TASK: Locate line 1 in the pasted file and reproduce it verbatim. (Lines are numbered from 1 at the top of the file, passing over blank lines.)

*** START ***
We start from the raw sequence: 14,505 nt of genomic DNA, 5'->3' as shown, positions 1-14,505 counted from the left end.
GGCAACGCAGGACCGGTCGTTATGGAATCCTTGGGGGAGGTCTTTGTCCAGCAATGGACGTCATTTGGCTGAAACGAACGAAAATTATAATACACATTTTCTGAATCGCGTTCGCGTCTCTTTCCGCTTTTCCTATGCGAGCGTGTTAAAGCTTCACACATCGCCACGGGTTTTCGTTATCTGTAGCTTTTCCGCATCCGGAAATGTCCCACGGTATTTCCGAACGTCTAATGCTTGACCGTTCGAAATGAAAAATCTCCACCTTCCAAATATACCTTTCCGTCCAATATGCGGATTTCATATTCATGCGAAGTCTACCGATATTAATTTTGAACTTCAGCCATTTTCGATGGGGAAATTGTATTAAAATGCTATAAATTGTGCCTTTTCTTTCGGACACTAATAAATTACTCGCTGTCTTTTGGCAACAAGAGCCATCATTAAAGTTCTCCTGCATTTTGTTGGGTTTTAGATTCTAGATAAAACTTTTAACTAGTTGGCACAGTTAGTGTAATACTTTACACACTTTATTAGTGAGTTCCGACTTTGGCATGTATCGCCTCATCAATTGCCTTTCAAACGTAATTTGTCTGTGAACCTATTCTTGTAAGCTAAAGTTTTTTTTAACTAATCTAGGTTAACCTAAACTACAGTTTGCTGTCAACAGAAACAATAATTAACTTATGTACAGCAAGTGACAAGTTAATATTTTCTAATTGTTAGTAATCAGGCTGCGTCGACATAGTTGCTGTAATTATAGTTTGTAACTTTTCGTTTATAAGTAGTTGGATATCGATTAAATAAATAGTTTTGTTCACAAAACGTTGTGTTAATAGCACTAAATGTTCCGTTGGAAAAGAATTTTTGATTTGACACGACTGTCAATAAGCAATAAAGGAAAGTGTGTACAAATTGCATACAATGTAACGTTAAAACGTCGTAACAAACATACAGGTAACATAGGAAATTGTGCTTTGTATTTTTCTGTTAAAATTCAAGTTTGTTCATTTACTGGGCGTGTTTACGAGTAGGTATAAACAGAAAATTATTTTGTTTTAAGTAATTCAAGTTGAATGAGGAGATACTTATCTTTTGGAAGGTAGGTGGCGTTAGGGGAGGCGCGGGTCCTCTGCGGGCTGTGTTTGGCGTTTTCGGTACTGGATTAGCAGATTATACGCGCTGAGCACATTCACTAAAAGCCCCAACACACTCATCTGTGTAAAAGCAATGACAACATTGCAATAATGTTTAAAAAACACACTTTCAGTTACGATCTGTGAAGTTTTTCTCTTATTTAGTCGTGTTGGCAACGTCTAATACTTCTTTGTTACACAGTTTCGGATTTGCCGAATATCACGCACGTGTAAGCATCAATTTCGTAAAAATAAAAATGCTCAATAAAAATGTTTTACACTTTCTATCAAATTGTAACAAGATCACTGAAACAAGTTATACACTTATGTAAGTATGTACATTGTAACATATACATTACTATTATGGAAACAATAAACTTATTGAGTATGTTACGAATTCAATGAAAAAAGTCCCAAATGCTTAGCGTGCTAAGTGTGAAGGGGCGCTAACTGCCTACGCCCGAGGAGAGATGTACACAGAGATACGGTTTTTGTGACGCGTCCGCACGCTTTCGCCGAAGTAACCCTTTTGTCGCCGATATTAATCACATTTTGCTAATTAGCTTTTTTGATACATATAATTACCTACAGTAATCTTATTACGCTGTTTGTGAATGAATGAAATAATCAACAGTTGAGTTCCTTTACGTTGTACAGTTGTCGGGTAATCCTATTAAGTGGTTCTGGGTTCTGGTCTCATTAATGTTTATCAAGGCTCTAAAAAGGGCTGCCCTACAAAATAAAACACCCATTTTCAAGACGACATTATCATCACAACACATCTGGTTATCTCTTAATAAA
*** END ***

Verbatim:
We start from the raw sequence: 14,505 nt of genomic DNA, 5'->3' as shown, positions 1-14,505 counted from the left end.